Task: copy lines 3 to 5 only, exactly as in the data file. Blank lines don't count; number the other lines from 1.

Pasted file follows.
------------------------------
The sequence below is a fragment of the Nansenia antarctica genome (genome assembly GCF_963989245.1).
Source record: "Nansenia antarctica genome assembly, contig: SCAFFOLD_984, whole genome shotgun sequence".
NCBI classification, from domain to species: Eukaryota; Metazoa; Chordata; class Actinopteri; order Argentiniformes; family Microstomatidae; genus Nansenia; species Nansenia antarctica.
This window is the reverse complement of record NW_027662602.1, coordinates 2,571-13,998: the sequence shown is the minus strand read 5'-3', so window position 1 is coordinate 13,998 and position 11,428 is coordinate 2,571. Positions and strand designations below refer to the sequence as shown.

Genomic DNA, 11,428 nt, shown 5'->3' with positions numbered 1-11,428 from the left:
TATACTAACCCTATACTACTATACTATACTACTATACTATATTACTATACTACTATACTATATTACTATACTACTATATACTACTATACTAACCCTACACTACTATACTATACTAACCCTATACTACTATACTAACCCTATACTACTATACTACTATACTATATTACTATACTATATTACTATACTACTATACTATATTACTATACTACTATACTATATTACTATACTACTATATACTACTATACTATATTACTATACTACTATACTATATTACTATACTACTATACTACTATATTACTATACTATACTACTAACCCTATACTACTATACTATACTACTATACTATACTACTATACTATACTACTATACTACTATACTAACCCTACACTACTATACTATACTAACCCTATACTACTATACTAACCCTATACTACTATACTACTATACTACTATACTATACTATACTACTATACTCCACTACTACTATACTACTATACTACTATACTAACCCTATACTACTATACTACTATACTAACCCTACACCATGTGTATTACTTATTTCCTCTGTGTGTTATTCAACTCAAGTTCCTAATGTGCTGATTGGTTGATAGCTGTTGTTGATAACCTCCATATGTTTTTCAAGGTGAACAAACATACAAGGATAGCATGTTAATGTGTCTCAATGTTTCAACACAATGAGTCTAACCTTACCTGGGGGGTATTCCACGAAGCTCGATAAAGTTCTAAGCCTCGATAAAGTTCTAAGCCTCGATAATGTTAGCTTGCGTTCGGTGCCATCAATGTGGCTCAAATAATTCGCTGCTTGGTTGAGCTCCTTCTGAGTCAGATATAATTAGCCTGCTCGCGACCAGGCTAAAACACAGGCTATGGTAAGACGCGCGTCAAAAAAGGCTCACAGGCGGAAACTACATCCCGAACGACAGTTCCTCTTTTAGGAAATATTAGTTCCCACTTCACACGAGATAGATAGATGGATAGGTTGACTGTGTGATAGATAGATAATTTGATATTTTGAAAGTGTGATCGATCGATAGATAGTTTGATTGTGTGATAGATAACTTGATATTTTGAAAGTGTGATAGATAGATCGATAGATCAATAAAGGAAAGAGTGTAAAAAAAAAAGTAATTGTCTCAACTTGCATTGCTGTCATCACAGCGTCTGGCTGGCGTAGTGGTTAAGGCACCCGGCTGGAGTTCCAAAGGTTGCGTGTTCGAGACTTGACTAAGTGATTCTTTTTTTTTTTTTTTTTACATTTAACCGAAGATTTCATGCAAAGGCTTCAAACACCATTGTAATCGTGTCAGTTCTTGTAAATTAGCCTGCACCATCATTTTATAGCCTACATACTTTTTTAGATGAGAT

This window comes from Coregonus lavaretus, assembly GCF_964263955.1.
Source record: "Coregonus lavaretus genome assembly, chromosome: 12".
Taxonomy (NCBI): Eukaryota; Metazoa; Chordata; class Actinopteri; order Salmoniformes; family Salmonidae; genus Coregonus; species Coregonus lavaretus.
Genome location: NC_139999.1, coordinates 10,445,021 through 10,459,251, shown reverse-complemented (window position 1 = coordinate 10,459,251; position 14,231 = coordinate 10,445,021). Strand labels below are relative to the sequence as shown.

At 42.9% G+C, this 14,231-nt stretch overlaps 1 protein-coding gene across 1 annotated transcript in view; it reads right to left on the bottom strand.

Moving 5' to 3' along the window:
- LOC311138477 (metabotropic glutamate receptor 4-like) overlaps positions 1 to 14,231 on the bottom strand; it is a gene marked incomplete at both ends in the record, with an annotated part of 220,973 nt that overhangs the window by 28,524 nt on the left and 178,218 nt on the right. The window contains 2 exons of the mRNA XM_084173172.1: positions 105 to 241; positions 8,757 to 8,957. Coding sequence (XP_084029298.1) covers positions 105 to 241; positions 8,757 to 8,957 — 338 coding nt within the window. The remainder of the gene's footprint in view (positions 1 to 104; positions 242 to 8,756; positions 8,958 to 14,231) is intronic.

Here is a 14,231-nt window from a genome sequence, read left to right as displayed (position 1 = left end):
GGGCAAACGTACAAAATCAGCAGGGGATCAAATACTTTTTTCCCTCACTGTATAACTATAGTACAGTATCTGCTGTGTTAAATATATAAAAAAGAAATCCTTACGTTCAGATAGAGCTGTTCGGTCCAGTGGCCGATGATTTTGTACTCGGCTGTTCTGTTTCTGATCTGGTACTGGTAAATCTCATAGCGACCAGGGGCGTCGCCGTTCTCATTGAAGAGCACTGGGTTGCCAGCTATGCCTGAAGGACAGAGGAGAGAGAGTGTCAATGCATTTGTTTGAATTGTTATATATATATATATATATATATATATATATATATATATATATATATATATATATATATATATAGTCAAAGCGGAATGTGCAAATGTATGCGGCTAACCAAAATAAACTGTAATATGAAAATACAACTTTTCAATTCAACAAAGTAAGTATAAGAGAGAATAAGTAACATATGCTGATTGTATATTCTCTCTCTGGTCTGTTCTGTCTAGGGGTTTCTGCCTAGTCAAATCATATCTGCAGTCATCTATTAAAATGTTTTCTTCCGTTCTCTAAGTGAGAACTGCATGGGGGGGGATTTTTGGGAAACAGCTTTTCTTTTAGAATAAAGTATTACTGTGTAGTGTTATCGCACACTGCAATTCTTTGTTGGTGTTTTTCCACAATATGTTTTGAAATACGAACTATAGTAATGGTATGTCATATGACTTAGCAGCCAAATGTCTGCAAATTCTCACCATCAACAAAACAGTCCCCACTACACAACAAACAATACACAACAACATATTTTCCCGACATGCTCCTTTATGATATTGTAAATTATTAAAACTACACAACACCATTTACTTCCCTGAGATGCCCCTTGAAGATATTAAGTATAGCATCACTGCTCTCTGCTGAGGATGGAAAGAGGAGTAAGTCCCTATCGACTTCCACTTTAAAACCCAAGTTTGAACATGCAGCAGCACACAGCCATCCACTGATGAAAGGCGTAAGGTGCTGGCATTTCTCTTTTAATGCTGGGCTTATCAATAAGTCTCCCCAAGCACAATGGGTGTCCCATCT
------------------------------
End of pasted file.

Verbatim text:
NCBI classification, from domain to species: Eukaryota; Metazoa; Chordata; class Actinopteri; order Argentiniformes; family Microstomatidae; genus Nansenia; species Nansenia antarctica.
This window is the reverse complement of record NW_027662602.1, coordinates 2,571-13,998: the sequence shown is the minus strand read 5'-3', so window position 1 is coordinate 13,998 and position 11,428 is coordinate 2,571. Positions and strand designations below refer to the sequence as shown.

Genomic DNA, 11,428 nt, shown 5'->3' with positions numbered 1-11,428 from the left: